Take this headline: “Do you know that eating a daily helping of processed meat increases your risk of colon cancer by 20%?” It’s true, but not quite. It’s a true lie.
Here’s what it really means. A person’s lifetime risk of colon cancer is about 5% (thanks to modernity), and eating processed meat every day boosts a person’s absolute risk of cancer by 1 percentage point, thereby making it 6%. That’s 20% of the 5% lifetime risk.
So, put another way, if a hundred people buy a chicken burger every day from the local eatery and eat it while commuting to office, over the course of a lifetime one of them will get colon cancer (in addition to the five who would have gotten it regardless). That’s not a risk you may want to take, but it’s not a death sentence either.
It’s important to distinguish between probability and destiny. Eating processed meat every day increases the probability of cancer, but it doesn’t mean that you are destined to get cancer. Just because you are a chain smoker doesn’t mean you are doomed to die before your time.
Probability affects the multitude, it doesn’t care about the singular. Roughly 20% of people who are severely overweight live to a ripe old age without ever doing anything about it.
But, the opposite is also true. About 40% of people with diabetes, chronic hypertension, or cardiovascular disease were fit as a fiddle before they got ill. Just because you eat healthy, don’t smoke, and maintain a healthy lifestyle, doesn’t mean you have bought yourself a better life span. What you have bought is a better chance of having a better life span.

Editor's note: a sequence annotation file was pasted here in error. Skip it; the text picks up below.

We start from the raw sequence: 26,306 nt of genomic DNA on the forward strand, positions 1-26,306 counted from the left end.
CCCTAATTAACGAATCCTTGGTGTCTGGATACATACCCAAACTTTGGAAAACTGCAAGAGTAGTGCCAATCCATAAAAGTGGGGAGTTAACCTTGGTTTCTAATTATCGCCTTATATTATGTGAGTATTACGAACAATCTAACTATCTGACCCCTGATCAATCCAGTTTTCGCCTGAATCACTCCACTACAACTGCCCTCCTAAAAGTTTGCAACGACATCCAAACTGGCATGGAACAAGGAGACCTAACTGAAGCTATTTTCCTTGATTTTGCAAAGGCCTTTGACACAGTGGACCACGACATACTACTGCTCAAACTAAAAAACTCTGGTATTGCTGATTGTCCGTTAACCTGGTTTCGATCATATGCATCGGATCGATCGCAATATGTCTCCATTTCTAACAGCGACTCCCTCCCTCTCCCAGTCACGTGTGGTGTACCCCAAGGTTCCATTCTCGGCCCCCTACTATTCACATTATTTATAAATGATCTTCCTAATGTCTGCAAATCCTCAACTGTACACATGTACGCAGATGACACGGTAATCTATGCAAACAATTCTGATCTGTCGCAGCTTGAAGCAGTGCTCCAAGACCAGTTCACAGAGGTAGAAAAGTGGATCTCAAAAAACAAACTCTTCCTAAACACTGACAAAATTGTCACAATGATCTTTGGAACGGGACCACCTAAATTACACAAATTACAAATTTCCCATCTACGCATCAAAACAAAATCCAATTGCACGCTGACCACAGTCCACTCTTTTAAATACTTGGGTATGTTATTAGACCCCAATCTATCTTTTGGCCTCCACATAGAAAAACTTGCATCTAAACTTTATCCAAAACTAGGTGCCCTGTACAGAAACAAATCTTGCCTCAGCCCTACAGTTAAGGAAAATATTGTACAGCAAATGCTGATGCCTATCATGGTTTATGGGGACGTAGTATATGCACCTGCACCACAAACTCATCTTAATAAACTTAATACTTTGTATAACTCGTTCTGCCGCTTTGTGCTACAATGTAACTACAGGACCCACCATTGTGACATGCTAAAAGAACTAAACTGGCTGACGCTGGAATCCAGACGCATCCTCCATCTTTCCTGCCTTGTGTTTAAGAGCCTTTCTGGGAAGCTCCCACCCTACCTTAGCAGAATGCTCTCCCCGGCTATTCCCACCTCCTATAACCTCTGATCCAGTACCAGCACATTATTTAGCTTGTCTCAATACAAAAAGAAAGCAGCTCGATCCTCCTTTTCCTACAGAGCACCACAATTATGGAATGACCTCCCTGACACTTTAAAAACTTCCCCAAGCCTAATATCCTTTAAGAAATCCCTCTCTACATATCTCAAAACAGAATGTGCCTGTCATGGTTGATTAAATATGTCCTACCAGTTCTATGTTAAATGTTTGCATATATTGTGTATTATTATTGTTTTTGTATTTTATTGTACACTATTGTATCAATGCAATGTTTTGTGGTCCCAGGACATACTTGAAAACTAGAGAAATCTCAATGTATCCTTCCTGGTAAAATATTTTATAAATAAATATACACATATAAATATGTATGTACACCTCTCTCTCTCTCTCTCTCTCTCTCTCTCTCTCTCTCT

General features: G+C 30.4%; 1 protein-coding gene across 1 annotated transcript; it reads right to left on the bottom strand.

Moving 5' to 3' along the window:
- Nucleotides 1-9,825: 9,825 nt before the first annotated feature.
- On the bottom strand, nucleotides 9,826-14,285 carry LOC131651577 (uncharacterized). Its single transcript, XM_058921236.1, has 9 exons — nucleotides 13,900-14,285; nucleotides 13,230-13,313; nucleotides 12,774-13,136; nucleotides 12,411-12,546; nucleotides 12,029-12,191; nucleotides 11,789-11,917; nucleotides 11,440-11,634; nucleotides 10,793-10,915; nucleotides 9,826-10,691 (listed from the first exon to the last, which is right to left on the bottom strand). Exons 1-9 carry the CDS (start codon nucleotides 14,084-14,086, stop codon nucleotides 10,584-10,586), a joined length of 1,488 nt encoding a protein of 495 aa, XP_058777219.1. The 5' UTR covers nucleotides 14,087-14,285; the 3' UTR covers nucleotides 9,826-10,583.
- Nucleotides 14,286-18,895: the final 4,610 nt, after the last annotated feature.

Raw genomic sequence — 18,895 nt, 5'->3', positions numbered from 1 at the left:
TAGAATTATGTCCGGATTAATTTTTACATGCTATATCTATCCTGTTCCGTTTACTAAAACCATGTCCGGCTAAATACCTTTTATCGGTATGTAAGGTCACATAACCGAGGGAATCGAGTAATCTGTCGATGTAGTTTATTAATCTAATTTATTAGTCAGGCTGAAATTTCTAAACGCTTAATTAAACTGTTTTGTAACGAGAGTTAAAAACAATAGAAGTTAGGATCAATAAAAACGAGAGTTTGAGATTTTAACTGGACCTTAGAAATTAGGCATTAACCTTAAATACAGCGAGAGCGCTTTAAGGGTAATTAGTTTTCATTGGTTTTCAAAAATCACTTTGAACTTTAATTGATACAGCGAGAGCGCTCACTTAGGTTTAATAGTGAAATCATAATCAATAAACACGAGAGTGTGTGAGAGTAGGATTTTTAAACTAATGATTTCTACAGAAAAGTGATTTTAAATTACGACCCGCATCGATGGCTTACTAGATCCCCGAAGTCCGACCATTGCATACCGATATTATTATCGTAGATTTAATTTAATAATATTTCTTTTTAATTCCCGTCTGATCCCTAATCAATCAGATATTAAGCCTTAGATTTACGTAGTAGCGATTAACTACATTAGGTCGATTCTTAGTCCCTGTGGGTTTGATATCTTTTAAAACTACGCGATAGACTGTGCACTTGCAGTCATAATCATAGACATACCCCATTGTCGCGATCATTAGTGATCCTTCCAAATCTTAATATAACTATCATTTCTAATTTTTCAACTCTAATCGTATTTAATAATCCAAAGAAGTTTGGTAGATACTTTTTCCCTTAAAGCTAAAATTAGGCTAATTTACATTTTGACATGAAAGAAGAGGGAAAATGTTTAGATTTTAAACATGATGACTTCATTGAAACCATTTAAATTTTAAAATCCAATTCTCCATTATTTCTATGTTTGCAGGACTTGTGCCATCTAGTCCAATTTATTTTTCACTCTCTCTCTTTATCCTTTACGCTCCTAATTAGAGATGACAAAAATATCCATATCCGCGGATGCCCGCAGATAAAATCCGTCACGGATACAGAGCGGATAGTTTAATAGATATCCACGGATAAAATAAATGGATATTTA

And that’s what I want to emphasise: chance, not certainty.
You are like a blackjack player (who is also an expert card counter) in a casino playing a game of odds. The card counting system (like a healthy lifestyle) works only because it tilts the odds ever so slightly from the house to you. In any particular hand, you now have a better chance of being right, but there’s also a decent chance you are wrong. And this is true not just in health and blackjack, but in life and business as well.
When it comes to heart health, there are so many variables — exercise and lifestyle, consumption of salt, alcohol, sugar, cholesterol, trans fats, saturated fats, unsaturated fats, and so on — that despite our best efforts, any one variable or a combination of them can take the whole thing down. Therefore, it would be a mistake to pin the blame on or give the credit to any one component. Similarly, all the advice, best practices, battle-tested strategies, rules, laws, and frameworks to make the best decisions in life and business can only take us so far. There are too many variables that are out of our control.
Probability is not destiny. We may make all the mistakes and come out unscathed, and we may make all the right moves and still lose. But our primary goal should always be to do whatever possible to increase our odds, i.e., focus on what we can control — be it business, investment, health, or happiness. Rest is chance.